2 drafted. Was an improvement envisaged? Was no one aware? Could you
3 explain? And perhaps in the same going, how was the process of
4 legislation? Was there a parliamentary committee preparing the proposal
5 for parliament; and if so, I would have supposed that you ought to have
6 been a member of it. Could you enlighten the Chamber on this? Thank you
7 very much.
8 MR. KARNAVAS: For the record, I had indicated that it might have
9 been poorly drafted, so I had pointed -- I had indicated in my question
10 that -- so whether he was aware or it or not if you go back. So just to
11 make sure that that little nuance, and it goes to knowledge and
12 awareness. If you go back [indiscernible] to my earlier -- because I'm
13 saying -- but in any event the question is rightly put.
14 THE WITNESS: [Interpretation] As I've already pointed out,
15 Your Honour, I don't think there was much discussion about this law -- I
16 don't think there was any discussion at all as a matter of fact. I was a
17 member of a number of different bodies, but I don't think there was any
18 major discussion regarding this law. It was only a technical issue not
19 exceeding the constitutional dead-line for a decree to remain in force
20 before it became a law. I think that was the only issue at stake here.
21 This law was applied to refugees, and I think there's a lot of evidence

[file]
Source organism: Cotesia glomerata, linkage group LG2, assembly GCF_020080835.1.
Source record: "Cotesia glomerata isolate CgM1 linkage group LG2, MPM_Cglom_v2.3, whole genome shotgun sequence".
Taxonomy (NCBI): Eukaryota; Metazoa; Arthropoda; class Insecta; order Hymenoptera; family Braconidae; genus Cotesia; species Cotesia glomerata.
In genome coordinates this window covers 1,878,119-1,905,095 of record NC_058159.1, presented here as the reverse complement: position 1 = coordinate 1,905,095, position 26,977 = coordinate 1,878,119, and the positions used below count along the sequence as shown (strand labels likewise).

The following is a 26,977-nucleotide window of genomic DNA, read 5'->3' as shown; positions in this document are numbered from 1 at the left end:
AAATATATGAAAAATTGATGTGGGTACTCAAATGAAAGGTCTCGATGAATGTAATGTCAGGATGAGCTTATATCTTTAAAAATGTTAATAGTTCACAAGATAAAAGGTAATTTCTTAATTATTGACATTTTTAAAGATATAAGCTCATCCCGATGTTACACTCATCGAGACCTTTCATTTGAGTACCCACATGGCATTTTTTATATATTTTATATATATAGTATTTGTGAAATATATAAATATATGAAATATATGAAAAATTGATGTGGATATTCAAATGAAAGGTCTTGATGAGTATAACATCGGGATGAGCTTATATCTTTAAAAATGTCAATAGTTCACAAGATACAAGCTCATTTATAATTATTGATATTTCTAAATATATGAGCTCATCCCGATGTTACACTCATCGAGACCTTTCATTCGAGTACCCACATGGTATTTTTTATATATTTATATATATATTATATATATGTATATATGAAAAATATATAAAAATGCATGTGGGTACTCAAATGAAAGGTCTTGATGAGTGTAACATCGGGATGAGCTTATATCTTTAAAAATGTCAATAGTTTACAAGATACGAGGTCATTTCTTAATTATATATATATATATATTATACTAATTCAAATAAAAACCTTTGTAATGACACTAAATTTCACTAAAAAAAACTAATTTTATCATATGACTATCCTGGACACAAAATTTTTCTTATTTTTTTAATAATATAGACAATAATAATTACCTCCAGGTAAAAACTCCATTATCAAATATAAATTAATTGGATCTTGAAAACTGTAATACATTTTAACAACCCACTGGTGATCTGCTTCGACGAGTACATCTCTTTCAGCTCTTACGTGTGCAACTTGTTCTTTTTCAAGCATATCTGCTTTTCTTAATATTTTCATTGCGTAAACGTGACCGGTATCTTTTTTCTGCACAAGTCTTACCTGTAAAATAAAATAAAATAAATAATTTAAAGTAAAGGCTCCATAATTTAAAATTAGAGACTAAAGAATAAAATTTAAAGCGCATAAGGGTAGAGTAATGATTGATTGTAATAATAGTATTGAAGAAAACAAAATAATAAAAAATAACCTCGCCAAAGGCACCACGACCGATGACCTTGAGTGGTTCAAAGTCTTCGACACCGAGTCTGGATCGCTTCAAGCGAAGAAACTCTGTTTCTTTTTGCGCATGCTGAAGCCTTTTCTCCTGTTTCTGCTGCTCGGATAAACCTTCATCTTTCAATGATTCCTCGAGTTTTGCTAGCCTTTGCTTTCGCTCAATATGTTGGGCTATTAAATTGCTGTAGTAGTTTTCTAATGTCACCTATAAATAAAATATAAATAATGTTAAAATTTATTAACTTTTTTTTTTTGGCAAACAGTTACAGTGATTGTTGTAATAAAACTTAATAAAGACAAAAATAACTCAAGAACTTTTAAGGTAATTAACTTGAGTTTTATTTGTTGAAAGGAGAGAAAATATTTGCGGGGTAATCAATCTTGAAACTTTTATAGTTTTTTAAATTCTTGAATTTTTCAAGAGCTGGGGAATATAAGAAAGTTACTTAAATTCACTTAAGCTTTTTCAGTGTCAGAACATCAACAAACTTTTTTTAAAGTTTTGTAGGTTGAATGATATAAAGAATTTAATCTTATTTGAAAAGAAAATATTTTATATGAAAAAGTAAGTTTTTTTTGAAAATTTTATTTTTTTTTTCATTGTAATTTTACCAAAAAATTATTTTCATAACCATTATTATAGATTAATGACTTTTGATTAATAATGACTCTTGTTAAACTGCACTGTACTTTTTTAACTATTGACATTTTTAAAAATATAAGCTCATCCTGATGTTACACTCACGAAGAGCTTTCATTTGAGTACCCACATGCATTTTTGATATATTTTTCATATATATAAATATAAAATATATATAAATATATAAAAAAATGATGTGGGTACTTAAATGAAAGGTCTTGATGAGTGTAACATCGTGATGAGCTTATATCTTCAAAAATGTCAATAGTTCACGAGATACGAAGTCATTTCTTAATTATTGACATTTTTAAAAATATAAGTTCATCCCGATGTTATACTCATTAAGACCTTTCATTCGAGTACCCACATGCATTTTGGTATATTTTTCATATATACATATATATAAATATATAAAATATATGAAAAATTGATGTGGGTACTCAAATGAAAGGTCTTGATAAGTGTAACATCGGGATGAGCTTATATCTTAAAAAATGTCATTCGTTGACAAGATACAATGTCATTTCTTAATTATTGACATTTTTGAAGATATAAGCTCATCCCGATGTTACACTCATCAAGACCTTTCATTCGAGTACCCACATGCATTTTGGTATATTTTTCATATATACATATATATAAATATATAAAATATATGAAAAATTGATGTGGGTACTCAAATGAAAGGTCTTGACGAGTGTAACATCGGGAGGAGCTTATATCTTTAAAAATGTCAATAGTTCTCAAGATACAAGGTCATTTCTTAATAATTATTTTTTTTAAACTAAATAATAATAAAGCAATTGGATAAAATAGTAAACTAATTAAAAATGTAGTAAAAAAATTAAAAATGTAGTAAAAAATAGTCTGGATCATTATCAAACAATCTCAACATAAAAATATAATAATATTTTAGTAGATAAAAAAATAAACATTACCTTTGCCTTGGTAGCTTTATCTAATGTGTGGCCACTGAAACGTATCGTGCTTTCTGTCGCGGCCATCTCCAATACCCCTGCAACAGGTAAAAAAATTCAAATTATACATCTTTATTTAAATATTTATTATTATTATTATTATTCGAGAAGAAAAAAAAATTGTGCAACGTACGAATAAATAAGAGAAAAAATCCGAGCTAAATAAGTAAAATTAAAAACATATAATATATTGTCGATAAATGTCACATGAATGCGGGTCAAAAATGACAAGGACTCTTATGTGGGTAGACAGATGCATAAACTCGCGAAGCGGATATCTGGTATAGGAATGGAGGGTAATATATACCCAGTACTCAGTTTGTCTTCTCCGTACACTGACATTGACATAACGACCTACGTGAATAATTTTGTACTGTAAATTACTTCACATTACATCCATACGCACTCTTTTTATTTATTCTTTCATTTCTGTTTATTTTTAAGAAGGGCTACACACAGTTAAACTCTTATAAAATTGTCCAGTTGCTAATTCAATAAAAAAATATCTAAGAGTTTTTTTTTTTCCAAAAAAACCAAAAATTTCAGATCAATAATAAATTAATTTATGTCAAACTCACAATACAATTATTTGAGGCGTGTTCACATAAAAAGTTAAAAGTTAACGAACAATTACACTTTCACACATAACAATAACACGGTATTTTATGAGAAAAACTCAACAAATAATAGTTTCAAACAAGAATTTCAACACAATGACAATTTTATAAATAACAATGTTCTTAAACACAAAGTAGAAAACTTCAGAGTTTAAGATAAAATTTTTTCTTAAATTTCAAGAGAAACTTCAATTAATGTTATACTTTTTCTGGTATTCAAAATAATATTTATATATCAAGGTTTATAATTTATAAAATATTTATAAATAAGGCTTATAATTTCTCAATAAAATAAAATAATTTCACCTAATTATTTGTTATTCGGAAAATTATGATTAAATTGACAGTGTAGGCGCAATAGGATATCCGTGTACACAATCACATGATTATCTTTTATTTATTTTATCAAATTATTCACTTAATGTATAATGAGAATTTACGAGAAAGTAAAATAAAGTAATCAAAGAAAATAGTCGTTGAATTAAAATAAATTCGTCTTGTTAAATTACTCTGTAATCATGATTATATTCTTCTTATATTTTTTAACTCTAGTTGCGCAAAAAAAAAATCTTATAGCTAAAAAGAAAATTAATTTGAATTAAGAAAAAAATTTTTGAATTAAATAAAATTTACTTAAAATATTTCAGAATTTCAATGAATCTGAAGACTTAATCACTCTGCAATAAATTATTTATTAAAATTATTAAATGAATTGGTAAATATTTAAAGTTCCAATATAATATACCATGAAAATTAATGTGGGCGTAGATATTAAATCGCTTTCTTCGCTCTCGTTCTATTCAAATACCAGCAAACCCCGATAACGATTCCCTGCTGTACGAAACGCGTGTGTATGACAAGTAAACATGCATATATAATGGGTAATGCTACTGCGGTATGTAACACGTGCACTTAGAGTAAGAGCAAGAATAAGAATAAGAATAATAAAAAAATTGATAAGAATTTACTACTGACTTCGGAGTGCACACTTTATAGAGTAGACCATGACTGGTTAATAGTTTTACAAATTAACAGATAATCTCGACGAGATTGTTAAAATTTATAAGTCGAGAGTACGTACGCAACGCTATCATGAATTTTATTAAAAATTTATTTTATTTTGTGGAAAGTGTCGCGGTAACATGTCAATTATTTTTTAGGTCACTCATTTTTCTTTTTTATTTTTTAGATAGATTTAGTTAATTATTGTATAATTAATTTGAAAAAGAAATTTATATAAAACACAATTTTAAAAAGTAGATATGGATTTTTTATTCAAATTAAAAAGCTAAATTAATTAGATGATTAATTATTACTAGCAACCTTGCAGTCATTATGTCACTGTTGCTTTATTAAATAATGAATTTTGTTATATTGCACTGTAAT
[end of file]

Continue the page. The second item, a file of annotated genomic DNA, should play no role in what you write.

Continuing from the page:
22 showing just that. It was also about the allocation of aid, and clearly
23 in all such situations this law and the provisions of this law was
24 invariably invoked in a way that was appropriate. Was it well-drafted,
25 was it poorly drafted, is it technically accurate? These are questions
1 that I can hardly be expected to answer not being a lawyer myself.
2 JUDGE ANTONETTI: [Interpretation] Witness, if we compare
3 Articles 1 and 2 of this law, we may get the following impression. Under
4 Article 1 we have very specific description of what refugees or displaced
5 persons will receive, education, accommodation, food, financial aid,
6 medical care, and so on and so forth. Under Article 1 you have a list of
7 all the rights enjoyed by displaced persons and refugees, but when we
8 look at Article 2 as lawyers we find here very specific definition of
9 what is a refugee, of what is a displaced person. And within the meaning
10 of this law, a displaced person is someone who has moved within Croatia.
11 For example, someone from Vukovar who went to Zagreb, that's a displaced
12 person. But if we take the case from someone hailing from another area,
13 someone from Mostar going to Zagreb, he could be seen as a refugee. It
14 has been said here that this decree or this law were poorly drafted. Is
15 it your impression as well -- of course you're not a lawyer but you've
16 occupied senior positions and you've taken part in the vote of that -- on
17 that law; and as such, you may have an opinion.
18 THE WITNESS: [Interpretation] Your Honours, now I understand your
19 explanations. At the time it didn't seem like that to me. At the time
20 we were not aware of the existence of some international conventions, we
21 cooperated with the UNHCR, in Croatia we also had a law about the stay
22 and movement of foreigners and we also had agreements signed with Germany